An analysis of the efficacy of a motor skills training programme for young people with moderate learning difficulties.

Christopher Boyle

    Research output: Contribution to journalArticlepeer-review

    21 Citations (Scopus)


    A secondary school for children with Moderate Learning Difficulties had requested assistance from psychological services for pupils that the school felt were experiencing poor motor-coordination and in some cases low self-esteem.An intervention programme for children with dyspraxic type difficulties(Portwood, 1999) was proposed as a suitable improvement programme for the children identified as being most in need of assistance (n=6). The programme ran for eighteen weeks (four weeks of the daily exercise programme, four weeks rest,and once again four weeks of the exercise programme). Pre and post-testing was carried out in the areas of speed of handwriting (Wallen et al., 1996) and general gross coordination improvement. It was deemed suitable to attempt to measure improvement with regards to speed of handwriting due to its relevancy in most facets of education. The results indicated that there was a significant level of improvement in the experimental group with regards to the speed of handwriting and also in general gross motor coordination. All members of the Video Review Panel felt that there were strong levels of improvement in the subjects (ranging from 45% to 65%). The participant staff members of the project school unanimously agreed that the intervention programme was worthwhile and that tangible benefits had been brought to both the children and the school as a result.Despite the small sample size, it was felt that there are implications for how children with moderate learning difficulties are viewed when improvement programmes are planned and implemented.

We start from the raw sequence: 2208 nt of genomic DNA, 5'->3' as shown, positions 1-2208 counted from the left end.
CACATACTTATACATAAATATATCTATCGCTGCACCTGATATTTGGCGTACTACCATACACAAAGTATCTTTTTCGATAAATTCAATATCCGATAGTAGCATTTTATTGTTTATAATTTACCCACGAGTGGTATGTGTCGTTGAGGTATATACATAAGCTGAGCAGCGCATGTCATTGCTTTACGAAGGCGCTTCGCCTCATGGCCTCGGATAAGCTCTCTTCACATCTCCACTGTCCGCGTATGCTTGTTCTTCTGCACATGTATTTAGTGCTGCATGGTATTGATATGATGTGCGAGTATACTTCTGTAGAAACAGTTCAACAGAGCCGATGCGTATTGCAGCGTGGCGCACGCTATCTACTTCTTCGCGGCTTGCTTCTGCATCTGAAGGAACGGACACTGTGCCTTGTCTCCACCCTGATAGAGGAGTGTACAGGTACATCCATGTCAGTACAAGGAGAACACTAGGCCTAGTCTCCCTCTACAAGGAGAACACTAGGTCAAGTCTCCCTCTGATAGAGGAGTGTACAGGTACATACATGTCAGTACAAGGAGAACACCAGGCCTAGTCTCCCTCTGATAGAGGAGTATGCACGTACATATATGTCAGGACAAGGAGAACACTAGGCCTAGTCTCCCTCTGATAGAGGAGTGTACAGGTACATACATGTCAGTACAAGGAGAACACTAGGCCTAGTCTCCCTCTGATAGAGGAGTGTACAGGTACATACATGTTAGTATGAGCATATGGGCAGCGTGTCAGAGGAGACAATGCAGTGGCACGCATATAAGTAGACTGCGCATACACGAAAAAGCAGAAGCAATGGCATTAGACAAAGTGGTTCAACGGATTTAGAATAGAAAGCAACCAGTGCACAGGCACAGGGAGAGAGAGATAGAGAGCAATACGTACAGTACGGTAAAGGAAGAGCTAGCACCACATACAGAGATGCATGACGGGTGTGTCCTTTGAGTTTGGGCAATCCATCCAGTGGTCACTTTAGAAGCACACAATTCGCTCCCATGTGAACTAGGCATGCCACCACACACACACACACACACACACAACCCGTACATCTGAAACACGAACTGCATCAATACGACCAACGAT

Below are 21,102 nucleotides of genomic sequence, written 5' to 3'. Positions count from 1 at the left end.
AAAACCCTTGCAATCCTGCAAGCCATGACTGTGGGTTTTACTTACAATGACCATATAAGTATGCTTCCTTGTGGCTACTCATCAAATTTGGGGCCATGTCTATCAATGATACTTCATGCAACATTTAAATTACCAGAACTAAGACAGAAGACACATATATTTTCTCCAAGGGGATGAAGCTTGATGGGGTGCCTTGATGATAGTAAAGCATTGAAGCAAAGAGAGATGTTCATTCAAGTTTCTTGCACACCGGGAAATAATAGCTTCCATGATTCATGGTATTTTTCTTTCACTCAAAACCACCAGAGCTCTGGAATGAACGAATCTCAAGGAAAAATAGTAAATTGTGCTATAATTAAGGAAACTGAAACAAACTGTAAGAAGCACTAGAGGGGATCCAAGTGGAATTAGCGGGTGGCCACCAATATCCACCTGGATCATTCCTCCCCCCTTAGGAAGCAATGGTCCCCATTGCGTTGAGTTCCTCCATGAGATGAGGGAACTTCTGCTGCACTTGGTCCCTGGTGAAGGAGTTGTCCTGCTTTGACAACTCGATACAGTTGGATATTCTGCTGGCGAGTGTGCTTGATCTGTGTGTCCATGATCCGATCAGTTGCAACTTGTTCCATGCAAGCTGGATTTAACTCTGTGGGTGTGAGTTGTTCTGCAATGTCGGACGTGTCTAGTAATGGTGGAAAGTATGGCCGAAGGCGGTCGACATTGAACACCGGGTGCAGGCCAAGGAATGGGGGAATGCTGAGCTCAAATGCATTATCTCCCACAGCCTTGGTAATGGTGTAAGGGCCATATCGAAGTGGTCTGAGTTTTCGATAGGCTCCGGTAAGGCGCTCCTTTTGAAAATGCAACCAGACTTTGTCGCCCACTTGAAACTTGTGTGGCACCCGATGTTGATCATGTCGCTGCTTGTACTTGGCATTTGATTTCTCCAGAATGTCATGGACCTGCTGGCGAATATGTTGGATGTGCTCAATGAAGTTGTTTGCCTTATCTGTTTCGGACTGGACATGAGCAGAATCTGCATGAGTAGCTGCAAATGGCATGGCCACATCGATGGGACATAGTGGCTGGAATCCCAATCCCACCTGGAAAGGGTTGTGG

Original languageEnglish
    Pages (from-to)11-24
    Number of pages14
    JournalInternational Journal of Special Education
    Issue number1
    Publication statusPublished - 2007


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